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29 March 2022: Articles  USA

Portal and Mesenteric Vein Thrombosis Associated with Decompression Sickness in a 48-Year-Old Deep Sea Self-Contained Underwater Breathing Apparatus (SCUBA) Diver

Unusual clinical course, Challenging differential diagnosis

Emily V. Kassar1BDEF*, Jessica R. Bass ORCID logo1EF, Elena Douglas1BE, Mark R. Speake1E

DOI: 10.12659/AJCR.935473

Am J Case Rep 2022; 23:e935473



BACKGROUND: Deep sea diving can cause decompression illness which comprises both decompression sickness and arterial gas embolism. Decompression sickness is a clinical diagnosis with symptoms including dizziness, joint pain, rash, and myalgias and is due to nitrogen bubbles that form in tissues during ascent. These gas bubbles can be clinically silent even in the absence of decompression sickness and can rarely predispose a patient to venous thrombus, for which the role of hyperbaric oxygen (HBO) is undefined. The following case describes a male diver who developed portal and mesenteric venous thrombosis secondary to silent nitrogen venous bubbles.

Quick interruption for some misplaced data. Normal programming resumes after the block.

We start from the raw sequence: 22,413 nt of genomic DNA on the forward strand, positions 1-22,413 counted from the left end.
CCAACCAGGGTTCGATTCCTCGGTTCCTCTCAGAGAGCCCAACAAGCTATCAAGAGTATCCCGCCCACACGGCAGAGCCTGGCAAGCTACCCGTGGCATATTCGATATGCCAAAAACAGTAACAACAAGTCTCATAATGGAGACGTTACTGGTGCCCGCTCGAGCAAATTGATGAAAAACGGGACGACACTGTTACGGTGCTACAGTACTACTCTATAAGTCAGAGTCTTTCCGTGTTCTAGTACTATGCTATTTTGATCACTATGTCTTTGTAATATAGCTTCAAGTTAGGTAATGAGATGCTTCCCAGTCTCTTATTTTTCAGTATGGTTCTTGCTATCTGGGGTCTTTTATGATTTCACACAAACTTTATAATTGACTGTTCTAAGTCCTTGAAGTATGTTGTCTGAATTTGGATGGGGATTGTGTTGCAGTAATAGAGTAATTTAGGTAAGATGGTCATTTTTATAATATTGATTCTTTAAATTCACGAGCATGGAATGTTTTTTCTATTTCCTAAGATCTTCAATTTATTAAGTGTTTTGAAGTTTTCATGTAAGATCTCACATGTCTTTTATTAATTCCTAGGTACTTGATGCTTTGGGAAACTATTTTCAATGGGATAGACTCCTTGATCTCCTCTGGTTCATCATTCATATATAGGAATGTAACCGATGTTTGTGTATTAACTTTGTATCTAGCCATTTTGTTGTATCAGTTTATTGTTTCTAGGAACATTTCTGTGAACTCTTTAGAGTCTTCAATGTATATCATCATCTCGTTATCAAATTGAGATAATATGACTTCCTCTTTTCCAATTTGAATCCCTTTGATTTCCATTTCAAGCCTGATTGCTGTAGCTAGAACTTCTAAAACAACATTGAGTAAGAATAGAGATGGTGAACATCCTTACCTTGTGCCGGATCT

CASE REPORT: A 48-year-old man developed abdominal pain 1 day after diving to a maximum depth of 13.7 m, without clinical symptoms of decompression sickness after surfacing. He presented to the Emergency Department 10 days later, and magnetic resonance angiogram revealed a diagnosis of gas containing superior mesenteric and portal vein thrombus. Due to the lack of guidelines of HBO with the presence of a thrombus and timing since onset, HBO therapy was not pursued. Oral anticoagulation was initiated, and symptoms resolved.